Sub-committee created to bolster social security system

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The government has reinforced the National Social Protection Council (NSPC) with the creation of a Social Assistance Sub-Committee (SASC). HUN SEN’S FACEBOOK PAGE

In a bid to improve the welfare of the poor and most vulnerable, the government has reinforced the National Social Protection Council (NSPC) with the creation of a Social Assistance Sub-Committee (SASC).

As per Sub-Decree No 244 – signed on December 31, last year by Prime Minister Hun Sen – the SASC is tasked with coordinating the development of the social assistance system, and supporting, monitoring and evaluating the progress made in its implementation.

Comprising officials from more than 10 ministerial institutions, the SASC will also disseminate information about the social assistance system and coordinate technical work, including research studies of successful welfare systems in other countries.

According to the sub-decree, the SASC will convene every three months or when the chairman deems necessary.

In June 2017, King Norodom Sihamoni ordered the formation of NSPC, bringing together officials from the ministries of Economy and Finance; Labour and Vocational Training; Health; and Social Affairs, Veterans and Youth Rehabilitation.

That same year, NSPC’s Executive Committee and the General Secretariat were formed to support its mission.

Ministry of Social Affairs, Veterans and Youth Rehabilitation spokesman Touch Channy told The Post on Monday that NSPC has benefited more than 50,000 people, including pregnant women, children and the disabled.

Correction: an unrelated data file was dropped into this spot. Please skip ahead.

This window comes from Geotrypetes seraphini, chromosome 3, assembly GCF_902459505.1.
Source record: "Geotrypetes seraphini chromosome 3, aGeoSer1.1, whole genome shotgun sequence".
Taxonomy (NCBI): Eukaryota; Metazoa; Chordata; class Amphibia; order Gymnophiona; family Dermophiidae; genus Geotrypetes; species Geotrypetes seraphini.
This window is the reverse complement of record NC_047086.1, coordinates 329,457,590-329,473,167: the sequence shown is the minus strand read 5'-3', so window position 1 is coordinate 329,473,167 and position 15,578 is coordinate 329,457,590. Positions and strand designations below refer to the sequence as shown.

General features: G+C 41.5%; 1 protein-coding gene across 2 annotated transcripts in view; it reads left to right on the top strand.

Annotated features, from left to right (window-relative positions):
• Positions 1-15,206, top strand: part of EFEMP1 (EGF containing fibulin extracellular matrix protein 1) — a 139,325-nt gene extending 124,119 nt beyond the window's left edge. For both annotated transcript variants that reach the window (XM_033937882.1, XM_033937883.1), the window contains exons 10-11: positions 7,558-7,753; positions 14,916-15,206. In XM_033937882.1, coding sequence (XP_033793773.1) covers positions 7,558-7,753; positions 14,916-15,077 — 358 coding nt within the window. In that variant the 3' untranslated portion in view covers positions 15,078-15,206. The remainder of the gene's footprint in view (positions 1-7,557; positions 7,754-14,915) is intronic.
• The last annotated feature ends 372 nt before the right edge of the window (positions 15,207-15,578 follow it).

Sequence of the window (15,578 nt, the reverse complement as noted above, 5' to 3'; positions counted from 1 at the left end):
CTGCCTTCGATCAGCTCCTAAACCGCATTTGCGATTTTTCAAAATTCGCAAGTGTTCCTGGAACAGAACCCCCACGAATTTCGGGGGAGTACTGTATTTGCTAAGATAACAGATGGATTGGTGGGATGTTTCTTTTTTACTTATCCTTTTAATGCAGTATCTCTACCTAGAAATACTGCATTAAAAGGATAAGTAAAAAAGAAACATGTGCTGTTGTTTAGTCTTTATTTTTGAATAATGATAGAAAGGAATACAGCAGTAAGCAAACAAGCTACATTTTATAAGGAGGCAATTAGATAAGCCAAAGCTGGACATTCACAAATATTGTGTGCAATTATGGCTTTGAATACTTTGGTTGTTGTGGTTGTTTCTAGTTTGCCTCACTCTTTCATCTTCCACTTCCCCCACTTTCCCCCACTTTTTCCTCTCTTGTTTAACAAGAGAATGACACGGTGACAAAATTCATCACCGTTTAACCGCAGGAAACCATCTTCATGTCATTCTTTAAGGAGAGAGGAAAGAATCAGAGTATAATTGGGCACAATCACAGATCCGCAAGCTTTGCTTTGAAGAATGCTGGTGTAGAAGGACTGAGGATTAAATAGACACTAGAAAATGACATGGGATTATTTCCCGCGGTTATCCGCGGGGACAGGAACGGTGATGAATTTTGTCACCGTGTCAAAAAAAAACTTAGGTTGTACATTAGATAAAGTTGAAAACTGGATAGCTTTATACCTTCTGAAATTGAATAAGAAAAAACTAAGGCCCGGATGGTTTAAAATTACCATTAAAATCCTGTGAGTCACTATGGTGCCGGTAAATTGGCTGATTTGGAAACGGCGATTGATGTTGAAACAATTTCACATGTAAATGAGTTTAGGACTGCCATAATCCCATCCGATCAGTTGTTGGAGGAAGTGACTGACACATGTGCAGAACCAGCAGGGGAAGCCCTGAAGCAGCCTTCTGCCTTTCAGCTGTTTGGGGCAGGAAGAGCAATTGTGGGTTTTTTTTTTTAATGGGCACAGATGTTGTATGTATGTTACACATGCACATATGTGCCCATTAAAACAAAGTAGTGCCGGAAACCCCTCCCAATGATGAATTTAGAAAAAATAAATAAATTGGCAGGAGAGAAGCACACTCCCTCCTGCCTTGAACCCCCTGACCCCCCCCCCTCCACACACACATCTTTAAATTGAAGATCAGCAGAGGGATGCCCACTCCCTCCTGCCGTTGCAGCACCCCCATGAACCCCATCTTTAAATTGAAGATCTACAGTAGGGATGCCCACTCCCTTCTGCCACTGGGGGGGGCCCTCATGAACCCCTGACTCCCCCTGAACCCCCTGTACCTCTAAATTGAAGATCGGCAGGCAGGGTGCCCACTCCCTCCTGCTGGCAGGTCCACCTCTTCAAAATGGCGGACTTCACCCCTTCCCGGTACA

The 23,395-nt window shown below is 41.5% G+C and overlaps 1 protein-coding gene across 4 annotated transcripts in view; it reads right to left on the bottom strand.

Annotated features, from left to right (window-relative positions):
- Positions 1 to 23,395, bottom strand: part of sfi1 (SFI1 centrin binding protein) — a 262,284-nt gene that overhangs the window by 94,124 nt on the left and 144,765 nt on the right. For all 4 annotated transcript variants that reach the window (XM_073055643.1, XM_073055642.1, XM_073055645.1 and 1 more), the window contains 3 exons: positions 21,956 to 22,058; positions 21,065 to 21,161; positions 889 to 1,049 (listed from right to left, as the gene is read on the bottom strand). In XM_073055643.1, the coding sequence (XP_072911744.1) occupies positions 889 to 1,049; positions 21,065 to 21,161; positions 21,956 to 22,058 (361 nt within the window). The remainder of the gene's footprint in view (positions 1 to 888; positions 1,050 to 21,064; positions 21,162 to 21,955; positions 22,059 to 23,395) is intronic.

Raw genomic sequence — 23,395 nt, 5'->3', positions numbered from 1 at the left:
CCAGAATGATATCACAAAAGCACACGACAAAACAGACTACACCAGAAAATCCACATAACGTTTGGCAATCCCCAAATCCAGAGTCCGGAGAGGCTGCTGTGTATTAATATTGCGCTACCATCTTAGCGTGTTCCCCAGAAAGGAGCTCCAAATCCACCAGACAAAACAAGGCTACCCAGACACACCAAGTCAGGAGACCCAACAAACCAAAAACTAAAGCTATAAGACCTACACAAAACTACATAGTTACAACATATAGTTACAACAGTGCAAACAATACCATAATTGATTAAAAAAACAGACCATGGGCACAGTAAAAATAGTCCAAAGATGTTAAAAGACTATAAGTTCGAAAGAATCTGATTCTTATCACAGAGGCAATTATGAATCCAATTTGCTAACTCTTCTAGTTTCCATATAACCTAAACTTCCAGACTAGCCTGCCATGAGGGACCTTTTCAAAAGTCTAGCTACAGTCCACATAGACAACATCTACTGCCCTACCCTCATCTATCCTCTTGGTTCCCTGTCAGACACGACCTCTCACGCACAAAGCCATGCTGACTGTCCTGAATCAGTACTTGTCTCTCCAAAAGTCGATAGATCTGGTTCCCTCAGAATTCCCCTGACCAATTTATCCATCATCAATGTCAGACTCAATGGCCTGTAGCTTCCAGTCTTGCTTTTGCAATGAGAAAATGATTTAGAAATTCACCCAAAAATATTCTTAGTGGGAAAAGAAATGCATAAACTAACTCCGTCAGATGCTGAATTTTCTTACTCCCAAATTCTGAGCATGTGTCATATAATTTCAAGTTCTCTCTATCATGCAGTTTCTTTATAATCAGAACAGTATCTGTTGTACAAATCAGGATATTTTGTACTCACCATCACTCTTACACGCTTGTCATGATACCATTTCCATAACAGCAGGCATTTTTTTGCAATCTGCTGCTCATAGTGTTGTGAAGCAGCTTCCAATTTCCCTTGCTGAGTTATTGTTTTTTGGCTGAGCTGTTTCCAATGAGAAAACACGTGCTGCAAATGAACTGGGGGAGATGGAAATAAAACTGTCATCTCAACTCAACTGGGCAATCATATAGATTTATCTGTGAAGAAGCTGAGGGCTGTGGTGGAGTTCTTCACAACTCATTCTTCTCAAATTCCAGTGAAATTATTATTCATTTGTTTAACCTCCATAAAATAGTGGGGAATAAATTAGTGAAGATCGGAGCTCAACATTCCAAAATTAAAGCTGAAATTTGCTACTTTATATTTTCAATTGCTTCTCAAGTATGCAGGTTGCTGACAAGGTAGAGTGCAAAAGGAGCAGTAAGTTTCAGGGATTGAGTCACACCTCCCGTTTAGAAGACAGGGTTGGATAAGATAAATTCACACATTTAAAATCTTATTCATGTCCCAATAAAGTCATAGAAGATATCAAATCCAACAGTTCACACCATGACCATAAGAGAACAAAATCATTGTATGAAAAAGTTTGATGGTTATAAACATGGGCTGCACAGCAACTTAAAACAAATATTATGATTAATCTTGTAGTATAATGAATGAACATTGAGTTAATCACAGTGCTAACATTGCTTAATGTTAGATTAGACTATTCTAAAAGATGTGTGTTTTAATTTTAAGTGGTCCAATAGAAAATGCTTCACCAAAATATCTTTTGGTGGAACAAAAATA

“The NSPC has just started implementing the national social protection policy until 2026, providing financial support to pregnant women and children under the age of two,” he said.

In the first phase, destitute pregnant women receive four dispersals of $10 whenever they have a pre-natal check-up. At the time of delivery, they receive a $50 allowance.

Post-delivery, another $10 is given, with a fourth grant following the completion of a post-natal checkup.

Lastly, the women can receive $10 up to six times when they take their newborn baby for vaccinations until the infant reaches two years of age. The total allocation per programme participant is $190.

“Poor women that hold social security cards issued by the Ministry of Planning have access to this financial support,” he said.

Independent Democracy of Informal Economy Association (Idea) director Vorn Pov applauded the creation of SASC, arguing that it shows the government is paying more attention to the needs of low-income citizens and pregnant women.

However, he said there is still plenty of room to make NSPC a more effective institution.

“To improve it, civil society organisations should partake in the workings of SASC so that it can run more efficiently. There should be more transparency on social assistance services so that the money disbursed to help the poor reaches its target,” he said.